ECJ on services for the supply of utilities
C-42/14: Tax base in cases of recharge of various service charges concurrently with rents
ECJ has ruled that recharge of services for the supply of utilities, which the landlord recharges to the tenant, should be treated as distinct from the lease of the immovable property unless they are so closely linked to the lease of immovable property that they objectively form a single, indivisible supply.
On 16 April 2015, Court of Justice of the European Union ('ECJ') ruled in the case of Wojskowa Agencja Mieszkaniowa w Warszawie. Subject matter of the dispute was the application of the VAT rate used by Wojskowa Agencja Mieszkaniowa in the sale of goods and provision of services when renting immovable property.
Wojskowa Agencja Mieszkaniowa is a public body, entrusted with the services of renting state-owned immovable property. In the context of this activity it resells supplies including electricity, heating and water as well as waste disposal, by passing on to its tenants the costs incurred in purchasing these goods and services from third-party suppliers. In accordance with the rental agreements, Wojskowa Agencja Mieszkaniowa charged the tenants in advance by applying the VAT rate applicable to each utility and then, at the end of the year, corrected the accounts to reflect a tenant's actual consumption of individual utilities.
Minister of finance in Poland was of opinion that the method of calculating the VAT applied by Wojskowa Agencja Mieszkaniowa was incorrect and claimed that the provision of utilities and waste disposal do not constitute individual supplies but rather constitute a single supply, namely provision of rental services. It is therefore appropriate to include those various services in the taxable amount of service that constituted the principal service and to apply a single VAT rate applicable to that principal service. Wojskowa Agencja Mieszkaniowa appealed to the Supreme Administrative Court in Warsaw, which decided to refer two questions to the ECJ for a preliminary ruling.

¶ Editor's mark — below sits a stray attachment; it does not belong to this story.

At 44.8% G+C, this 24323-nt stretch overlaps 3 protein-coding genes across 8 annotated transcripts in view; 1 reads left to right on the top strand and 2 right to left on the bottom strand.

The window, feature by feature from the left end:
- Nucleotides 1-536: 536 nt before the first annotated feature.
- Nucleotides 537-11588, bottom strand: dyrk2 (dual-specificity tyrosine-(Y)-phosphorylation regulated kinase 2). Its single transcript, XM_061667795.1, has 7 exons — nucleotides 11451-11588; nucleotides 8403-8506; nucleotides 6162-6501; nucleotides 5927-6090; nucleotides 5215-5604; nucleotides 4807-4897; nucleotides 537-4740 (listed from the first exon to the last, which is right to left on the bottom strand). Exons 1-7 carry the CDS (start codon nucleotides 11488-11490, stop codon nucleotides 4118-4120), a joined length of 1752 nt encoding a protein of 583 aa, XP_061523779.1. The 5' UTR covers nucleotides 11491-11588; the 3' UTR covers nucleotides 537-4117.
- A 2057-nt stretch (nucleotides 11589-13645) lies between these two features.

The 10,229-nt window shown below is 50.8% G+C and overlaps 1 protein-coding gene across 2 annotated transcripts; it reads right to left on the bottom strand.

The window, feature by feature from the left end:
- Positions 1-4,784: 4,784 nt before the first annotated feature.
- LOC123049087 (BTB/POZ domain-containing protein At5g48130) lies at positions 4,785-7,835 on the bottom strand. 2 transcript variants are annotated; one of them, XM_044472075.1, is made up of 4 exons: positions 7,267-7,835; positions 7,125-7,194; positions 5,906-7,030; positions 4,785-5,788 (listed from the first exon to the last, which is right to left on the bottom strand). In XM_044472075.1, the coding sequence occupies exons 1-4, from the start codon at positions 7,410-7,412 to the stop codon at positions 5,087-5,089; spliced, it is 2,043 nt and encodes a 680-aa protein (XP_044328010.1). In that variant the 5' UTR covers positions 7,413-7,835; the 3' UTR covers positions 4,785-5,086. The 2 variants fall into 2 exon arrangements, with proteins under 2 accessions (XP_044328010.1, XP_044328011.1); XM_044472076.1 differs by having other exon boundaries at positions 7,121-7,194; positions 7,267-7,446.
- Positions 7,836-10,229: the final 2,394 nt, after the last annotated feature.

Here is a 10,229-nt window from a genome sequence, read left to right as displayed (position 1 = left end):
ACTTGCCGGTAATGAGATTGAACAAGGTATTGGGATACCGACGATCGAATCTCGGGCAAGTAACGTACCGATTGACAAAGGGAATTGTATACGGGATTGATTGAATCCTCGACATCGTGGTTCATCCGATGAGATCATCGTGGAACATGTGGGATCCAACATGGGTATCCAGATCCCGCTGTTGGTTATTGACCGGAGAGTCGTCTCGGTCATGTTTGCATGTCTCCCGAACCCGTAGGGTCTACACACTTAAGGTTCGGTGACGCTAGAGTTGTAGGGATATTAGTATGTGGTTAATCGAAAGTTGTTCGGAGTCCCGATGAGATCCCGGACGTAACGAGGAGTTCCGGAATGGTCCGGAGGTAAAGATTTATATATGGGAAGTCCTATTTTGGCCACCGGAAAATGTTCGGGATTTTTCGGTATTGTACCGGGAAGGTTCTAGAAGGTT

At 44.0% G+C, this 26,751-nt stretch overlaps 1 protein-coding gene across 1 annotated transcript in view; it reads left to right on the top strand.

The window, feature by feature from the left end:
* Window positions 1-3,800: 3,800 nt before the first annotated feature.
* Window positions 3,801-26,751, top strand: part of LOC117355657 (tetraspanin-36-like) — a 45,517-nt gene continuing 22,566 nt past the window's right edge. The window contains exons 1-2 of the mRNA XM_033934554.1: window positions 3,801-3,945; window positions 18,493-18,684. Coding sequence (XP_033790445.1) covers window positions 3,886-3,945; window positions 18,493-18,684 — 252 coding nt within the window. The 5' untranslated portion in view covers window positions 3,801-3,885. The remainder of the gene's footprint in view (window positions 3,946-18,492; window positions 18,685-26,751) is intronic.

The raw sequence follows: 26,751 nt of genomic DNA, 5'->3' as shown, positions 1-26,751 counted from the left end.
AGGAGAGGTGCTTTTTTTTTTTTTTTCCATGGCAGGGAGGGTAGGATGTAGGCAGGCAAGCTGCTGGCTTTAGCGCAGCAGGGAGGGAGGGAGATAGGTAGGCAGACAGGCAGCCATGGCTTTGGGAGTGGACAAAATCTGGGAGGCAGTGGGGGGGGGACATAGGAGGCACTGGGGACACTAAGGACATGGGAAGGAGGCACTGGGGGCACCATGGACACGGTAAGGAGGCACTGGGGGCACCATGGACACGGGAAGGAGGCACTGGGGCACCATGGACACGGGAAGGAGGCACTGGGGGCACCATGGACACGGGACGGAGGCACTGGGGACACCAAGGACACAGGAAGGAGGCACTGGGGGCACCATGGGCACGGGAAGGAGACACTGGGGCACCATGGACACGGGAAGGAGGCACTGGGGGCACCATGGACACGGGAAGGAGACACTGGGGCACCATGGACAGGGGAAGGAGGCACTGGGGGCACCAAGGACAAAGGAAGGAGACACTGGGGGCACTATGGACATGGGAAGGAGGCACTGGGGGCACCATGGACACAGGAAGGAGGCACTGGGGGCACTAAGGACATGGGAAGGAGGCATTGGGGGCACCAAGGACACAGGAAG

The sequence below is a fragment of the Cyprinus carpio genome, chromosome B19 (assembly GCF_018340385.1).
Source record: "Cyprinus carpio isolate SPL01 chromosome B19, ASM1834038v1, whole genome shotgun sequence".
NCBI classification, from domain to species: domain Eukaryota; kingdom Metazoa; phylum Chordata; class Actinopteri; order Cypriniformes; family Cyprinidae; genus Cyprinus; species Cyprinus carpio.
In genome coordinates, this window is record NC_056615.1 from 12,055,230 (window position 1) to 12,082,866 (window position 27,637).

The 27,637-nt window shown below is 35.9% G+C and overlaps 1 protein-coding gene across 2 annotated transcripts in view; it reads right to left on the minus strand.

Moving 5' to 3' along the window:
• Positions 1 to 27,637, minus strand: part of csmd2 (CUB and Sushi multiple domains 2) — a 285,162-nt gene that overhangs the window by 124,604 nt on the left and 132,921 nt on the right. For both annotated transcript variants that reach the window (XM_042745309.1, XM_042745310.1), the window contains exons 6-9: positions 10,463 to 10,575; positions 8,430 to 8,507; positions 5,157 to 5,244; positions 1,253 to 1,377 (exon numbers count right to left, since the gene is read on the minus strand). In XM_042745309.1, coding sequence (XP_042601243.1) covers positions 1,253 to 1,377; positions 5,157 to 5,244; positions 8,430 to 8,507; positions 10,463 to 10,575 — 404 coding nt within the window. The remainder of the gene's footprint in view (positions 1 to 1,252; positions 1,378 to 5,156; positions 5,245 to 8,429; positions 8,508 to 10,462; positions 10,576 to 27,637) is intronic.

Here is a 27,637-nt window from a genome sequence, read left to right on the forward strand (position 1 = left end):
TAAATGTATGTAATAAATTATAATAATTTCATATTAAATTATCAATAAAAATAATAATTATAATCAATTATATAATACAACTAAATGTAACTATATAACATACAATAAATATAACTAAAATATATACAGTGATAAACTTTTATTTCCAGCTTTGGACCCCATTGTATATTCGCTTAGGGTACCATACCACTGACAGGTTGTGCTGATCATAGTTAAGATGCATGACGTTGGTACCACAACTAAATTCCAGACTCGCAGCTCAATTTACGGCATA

The questions referred:
- should in terms of rental of immovable property it be deemed that the supply of electricity, heating and water as well as waste disposal is made by the landlord, provided that the landlord has concluded agreements with the third-party suppliers of these utilities and simply passes on the costs of these utilities to the tenant;
- do the costs of utilities, effectively used by the tenant, increase the taxable amount of rent as regards the landlord, or do the supplies of goods and services in question constitute supplies separate from the principal (rental) service.
The existence of individual meters and billing according to the amount of the goods used is a factor of importance which suggests that the provision of utilities should be regarded as constituting separate supplies from the lease of immovable property. If, in addition, the amount due for waste disposal and the amount due for lease of immovable property are itemized separately on the invoice, it must be considered that the landlord does not provide a single supply consisting of the lease of immovable property and that supply. Furthermore, another factor which may be used to determine whether the supplies should be regarded as separate and independent is if the tenants have a choice of suppliers (i.e. may choose which third-party suppliers will render supplies of goods and services independently).
ECJ ruled that in the context of renting immovable property, the provision of electricity, heating and water as well as waste disposal, provided by third-party suppliers for the tenant directly using those goods and services, shall be regarded as being supplied by the landlord if he has concluded agreements for the provision of those supplies with the third-party suppliers and he simply passes on the costs thereof to the tenant, while the tenants do not have the option to freely and independently choose the third-party suppliers and do not conclude contractual agreements with them.
Furthermore, the VAT Directive shall be interpreted as meaning that the letting of immovable property and the provision of water, electricity and heating as well as waste disposal accompanying that letting must, in principle, be regarded as constituting several distinct and independent supplies which need to be assessed separately for VAT purposes, unless the elements of the transaction, including those indicating the economic reason for concluding the contract, are so closely linked that they form, objectively, a single, indivisible economic supply which it would be artificial to split.
Finally, the national courts shall make the necessary assessments, taking into account all the circumstances of the leasing the immovable property and the accompanying supplies as well as, in particular, the content of the agreement itself.